Skip to content
Contact USI

The Transition from High School to University Writing

To meet the expectations of university writing, you will need to unlearn some of the rules you learned in high school. Those rules may have helped you to plan and write your essays by providing a ready-made structure you could fit your ideas into. But continuing to rely on these rules will limit your freedom and may lead to unnecessary repetition or awkward expression.

Here are some important differences between high school rules and university expectations:



Essay Structure

Essays consist of three main points.

There is no predetermined number of points that your essay must include.

Essays have a five-paragraph structure: an introduction, your three main points, and a conclusion.

Essays have as many paragraphs as needed. You should choose a structure for your essay that serves your ideas and your argument.


Paragraphs are as long or as short as needed to meet the five-paragraph requirement and the page limit.

Paragraphs are usually between one-third and two-thirds of a page and vary in length according to the needs of the paragraph.

Each paragraph must begin with a topic sentence that explicitly echoes the thesis statement.

Paragraphs will be clearer and more coherent if they begin with a topic sentence that sums up the main point of the paragraph.

Each paragraph should end with a conclusion that reiterates the point contained in the topic sentence.

Your paragraphs should end whenever you have provided enough evidence and analysis to support the point in your topic sentence; repeating that point would be redundant.

Thesis Statement

Essays must include a thesis statement.

Not every essay needs a thesis statement.

The opening paragraph must end in a thesis statement.

The opening paragraph often ends in a thesis statement, but a thesis can also occur elsewhere.

The thesis statement must be supported by three main points.

The thesis statement does not have to be supported by any specific number of points.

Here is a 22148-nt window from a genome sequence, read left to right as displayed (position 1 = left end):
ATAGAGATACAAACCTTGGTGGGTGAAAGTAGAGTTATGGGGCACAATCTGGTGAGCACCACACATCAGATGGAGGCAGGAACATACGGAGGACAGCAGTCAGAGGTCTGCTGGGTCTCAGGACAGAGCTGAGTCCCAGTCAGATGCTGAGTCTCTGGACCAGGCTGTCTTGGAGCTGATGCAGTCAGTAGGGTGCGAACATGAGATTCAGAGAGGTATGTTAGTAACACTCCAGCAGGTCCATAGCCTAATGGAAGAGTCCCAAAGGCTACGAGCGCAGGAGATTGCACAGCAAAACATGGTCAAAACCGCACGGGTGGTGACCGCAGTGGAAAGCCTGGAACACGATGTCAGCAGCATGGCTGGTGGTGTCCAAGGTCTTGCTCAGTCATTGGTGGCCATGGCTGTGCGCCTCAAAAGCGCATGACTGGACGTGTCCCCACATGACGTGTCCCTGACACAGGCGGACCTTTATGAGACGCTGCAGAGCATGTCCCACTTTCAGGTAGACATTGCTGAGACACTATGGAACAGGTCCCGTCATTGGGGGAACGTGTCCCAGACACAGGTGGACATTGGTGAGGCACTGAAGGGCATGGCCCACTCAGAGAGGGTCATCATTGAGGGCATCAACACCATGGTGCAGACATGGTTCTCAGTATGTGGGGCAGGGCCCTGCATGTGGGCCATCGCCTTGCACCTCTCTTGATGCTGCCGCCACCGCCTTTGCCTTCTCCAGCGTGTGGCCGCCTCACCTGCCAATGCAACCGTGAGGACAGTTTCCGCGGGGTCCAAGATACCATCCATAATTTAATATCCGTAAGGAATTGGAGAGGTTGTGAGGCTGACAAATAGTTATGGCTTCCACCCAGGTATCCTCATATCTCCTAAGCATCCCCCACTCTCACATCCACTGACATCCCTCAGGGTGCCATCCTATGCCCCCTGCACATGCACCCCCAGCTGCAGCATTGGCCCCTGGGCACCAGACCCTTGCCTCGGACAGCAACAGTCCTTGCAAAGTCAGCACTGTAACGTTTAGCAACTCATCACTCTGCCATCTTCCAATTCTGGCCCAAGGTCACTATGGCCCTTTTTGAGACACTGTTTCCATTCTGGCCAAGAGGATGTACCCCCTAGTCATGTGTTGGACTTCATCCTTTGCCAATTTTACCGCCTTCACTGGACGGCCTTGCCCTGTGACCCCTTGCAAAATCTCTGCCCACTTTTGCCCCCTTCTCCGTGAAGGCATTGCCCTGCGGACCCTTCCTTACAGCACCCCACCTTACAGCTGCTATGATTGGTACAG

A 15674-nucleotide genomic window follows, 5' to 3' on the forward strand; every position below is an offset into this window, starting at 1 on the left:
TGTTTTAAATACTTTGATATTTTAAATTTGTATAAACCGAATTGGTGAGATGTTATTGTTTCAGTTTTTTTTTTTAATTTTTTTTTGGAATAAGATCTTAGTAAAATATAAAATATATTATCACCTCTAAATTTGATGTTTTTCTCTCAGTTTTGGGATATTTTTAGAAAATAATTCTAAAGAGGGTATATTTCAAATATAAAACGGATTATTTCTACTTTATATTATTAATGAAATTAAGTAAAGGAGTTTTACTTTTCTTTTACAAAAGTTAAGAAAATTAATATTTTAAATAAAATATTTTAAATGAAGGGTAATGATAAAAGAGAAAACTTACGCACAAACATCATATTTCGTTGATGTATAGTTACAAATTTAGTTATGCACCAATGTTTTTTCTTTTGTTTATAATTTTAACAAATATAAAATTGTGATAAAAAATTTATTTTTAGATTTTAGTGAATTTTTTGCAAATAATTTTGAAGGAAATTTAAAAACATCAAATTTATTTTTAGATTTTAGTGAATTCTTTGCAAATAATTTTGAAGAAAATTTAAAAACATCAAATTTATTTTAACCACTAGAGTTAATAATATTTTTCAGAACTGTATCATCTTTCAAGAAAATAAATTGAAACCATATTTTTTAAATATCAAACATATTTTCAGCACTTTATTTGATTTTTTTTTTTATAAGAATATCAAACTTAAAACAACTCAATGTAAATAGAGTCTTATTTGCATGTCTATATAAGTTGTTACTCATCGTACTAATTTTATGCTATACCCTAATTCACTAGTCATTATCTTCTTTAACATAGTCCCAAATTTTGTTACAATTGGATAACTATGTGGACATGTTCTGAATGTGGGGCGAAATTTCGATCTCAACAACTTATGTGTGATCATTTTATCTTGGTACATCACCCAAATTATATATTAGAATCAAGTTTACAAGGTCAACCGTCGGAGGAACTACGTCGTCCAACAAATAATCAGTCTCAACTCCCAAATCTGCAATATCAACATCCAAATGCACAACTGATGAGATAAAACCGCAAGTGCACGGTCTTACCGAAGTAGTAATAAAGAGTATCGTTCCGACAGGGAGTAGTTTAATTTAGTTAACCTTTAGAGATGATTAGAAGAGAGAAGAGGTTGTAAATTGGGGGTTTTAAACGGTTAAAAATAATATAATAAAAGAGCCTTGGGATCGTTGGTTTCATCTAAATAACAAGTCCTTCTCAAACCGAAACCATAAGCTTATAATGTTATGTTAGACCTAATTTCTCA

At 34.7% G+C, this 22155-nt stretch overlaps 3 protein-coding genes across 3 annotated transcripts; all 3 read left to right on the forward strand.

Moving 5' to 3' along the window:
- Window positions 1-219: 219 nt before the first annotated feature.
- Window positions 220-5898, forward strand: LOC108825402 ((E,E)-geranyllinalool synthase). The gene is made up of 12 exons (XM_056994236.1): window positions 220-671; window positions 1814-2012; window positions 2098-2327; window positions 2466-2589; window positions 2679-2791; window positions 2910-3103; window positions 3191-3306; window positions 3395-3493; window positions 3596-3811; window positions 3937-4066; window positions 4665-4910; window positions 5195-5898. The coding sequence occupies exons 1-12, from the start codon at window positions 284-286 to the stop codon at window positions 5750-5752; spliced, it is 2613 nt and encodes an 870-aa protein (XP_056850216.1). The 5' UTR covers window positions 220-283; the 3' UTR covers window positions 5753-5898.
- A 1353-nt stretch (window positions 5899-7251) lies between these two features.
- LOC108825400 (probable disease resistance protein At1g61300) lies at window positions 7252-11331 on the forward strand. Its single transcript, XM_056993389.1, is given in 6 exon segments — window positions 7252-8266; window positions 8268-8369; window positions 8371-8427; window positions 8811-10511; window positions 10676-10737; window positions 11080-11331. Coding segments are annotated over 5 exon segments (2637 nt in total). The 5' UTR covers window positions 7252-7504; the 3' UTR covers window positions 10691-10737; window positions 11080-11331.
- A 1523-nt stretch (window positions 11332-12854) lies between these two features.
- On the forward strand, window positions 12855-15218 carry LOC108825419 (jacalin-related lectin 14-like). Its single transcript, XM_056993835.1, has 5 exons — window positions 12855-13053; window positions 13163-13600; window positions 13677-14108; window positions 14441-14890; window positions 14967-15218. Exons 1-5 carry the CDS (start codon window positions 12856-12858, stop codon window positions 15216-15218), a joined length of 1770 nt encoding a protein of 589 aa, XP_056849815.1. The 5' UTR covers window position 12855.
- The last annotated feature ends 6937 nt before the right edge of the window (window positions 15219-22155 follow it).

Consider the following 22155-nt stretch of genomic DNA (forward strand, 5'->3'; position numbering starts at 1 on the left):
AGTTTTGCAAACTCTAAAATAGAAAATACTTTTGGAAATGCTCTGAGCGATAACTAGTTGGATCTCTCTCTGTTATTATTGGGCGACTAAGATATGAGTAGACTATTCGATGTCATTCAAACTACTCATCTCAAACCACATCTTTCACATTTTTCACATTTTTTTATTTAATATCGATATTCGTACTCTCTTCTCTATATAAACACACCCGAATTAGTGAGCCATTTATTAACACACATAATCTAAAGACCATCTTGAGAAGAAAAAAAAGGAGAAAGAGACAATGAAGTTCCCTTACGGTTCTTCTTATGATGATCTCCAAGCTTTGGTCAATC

A thesis statement must be one sentence in length.

A thesis statement can be two or three sentences long, or even longer if the argument is complex.

Introduction and Conclusion

The introduction should begin with a broad and general statement and eventually be narrowed down.

The introduction should raise the essay topic or question as soon as possible in specific and concrete terms.

The conclusion should provide a summary of the main points of the paper.

The conclusion should do more than merely summarize what you have already done in the paper.


You may add narration and description to remind the reader of events or particulars.

You may incorporate narrative or plot elements into your argument as long as you analyze them in sufficient depth.

Argumentative essays can be based on personal experience or opinion.

Argumentative essays should be supported by evidence from your sources. In some disciplines, your professor may invite you to supplement your argument with an account of your personal experience.


Students may receive credit for visual effects.

Professors are concerned with your ideas and your writing and expect you to submit your essays in a plain format with no fancy fonts, colors, title pages, and binders.

Prepared 2009 by Rebecca Vogan and Jerry Plotnick, University College Writing Workshop. A first draft of this handout was developed at Innis College. Over 100 other files offering advice about university writing are available at